The Department of Energy (DOE) has developed a preliminary commercial building energy asset score to apply to a large variety of commercial building types across the United States, and currently is seeking industry input on issues associated with the score. The score will look at a variety of a building’s aspects, including the building envelope, type of glazing used, etc.

The DOE originally announced the program’s development last spring.

The program is being developed as part of DOE’s effort to achieve a 20-percent improvement in the energy efficiency of commercial buildings by 2020, according to an announcement that appeared in a recent Federal Register.

The score, which will be implemented on a voluntary basis, was designed to provide information about a building’s major energy-consuming systems and their efficiencies and “is intended to enable greater understanding of building performance and potential savings,” according to an announcement from DOE.  Building owners and operators will be able to use a free online tool to generate the score, along with recommendations for how to improve the efficiency of their buildings.

The DOE has issued a request for information from stakeholders in the process about the program’s components, including:

1. Data collection and validation;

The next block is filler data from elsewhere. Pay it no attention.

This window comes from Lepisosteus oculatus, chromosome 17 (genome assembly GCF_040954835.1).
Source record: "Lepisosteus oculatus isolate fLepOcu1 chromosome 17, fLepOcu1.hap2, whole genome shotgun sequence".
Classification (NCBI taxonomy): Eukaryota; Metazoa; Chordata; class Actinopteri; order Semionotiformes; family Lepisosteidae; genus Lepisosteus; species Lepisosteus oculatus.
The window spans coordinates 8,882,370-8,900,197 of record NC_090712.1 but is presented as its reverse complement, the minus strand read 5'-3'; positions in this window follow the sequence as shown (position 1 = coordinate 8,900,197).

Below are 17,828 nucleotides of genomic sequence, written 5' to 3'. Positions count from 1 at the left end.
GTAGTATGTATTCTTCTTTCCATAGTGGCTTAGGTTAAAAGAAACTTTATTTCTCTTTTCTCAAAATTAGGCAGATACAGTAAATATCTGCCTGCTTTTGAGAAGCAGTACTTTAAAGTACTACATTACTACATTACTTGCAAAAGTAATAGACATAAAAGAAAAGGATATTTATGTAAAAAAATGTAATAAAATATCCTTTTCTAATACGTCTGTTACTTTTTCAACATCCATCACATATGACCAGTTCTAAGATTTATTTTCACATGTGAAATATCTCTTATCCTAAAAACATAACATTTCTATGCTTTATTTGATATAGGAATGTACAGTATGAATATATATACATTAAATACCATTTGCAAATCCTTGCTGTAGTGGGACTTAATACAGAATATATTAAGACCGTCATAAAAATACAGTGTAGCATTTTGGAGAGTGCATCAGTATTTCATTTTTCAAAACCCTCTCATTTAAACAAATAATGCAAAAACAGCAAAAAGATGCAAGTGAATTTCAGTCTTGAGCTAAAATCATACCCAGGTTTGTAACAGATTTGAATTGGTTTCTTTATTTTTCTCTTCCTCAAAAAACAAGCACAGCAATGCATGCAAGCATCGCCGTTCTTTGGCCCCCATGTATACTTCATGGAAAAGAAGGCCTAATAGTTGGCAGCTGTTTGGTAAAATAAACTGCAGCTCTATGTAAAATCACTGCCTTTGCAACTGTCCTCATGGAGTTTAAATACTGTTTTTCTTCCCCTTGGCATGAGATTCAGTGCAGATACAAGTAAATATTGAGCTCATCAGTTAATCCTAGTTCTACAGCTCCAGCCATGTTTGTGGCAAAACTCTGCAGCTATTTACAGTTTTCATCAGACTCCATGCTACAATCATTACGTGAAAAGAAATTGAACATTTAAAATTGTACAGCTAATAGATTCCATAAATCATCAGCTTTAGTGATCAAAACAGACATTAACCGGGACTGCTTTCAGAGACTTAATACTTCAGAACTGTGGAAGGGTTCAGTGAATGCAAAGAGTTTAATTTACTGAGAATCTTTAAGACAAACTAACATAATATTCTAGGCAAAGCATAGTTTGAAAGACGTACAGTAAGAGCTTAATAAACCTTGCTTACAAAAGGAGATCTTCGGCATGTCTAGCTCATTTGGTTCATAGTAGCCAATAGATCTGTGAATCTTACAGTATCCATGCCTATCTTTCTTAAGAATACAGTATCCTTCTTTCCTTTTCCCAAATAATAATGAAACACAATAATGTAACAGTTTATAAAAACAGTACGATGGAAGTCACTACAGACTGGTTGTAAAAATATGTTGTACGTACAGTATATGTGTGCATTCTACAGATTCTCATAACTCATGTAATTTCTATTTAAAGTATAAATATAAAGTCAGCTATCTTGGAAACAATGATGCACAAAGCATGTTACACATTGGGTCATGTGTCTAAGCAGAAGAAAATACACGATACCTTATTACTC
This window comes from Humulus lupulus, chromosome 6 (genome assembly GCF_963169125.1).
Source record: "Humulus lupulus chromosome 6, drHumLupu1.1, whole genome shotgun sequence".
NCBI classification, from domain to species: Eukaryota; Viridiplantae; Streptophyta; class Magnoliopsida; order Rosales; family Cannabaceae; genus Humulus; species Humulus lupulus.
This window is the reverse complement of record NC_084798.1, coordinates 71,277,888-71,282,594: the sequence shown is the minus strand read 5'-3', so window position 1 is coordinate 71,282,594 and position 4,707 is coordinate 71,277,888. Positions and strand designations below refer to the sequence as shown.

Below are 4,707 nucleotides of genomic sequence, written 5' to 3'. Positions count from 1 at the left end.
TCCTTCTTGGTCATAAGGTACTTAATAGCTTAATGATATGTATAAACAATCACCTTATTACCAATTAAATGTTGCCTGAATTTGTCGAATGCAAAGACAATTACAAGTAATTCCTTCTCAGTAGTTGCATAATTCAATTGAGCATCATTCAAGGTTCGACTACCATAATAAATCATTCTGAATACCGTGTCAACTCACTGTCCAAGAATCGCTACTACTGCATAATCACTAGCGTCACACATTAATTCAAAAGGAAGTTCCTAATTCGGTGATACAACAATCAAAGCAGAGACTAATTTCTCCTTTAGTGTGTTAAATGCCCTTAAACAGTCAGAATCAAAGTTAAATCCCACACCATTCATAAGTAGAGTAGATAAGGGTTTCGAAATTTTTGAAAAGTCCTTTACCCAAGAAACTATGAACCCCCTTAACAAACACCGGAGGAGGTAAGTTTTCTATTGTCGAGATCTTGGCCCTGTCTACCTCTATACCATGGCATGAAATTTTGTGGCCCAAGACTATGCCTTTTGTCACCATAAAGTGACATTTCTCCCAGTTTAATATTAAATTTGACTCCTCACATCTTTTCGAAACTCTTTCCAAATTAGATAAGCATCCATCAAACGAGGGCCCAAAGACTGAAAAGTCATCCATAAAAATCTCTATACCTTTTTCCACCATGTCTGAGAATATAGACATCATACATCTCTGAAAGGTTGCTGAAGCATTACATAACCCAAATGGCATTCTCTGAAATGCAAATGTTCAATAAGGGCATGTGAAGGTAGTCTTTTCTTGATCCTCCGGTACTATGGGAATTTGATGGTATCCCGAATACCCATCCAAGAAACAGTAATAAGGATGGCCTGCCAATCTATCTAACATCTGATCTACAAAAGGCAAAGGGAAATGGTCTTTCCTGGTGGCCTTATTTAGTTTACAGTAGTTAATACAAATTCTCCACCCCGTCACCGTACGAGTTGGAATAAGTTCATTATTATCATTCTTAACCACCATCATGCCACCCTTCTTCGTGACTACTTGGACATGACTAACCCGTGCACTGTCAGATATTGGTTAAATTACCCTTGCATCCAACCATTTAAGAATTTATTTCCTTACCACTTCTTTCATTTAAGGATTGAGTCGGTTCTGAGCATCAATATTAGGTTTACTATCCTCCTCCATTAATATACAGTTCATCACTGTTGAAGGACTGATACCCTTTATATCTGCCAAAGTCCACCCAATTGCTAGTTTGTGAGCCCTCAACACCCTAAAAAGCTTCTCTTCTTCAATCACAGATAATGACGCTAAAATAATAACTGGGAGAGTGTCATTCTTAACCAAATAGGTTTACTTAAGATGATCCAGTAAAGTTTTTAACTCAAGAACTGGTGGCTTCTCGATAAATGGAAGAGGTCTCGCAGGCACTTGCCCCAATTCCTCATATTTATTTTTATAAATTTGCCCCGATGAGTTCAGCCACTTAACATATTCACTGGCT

2. The asset score report; and
3. Score durability.

For data collection and validation, DOE is looking for comments “on the preliminary data classification, data collection time and method that can be used to maintain a balance between reasonable cost of data collection and acceptable accuracy of results.”

The actual score report will include four sections: a whole-building score, a system evaluation, identified opportunities for improvement, and a description of building assets. System evaluations will be provided for building components, including envelope (roof, wall, window), lighting, heating, cooling and service hot water systems. To this end, DOE is looking for comments on “critical information to be included in the energy asset score report and the methodology used to evaluate systems and generate recommendations.”

DOE expects the building score created to remain current for at least 10 years, “as long as the building does not undergo significant infrastructure changes including replacement of asset-related energy systems.”

Comments may be submitted to DOE in writing via direct mail or email on or before March 11. Comments should be emailed to or mailed to: Joan Glickman, Attn: Commercial Building Asset Score RFI, EE–2J, 1000 Independence Ave., SW., Washington, DC20585.

DOE plans to conduct a pilot program for the scoring system late this spring. Those interested in participating in the pilot program should email with “Interested Pilot” in the subject line.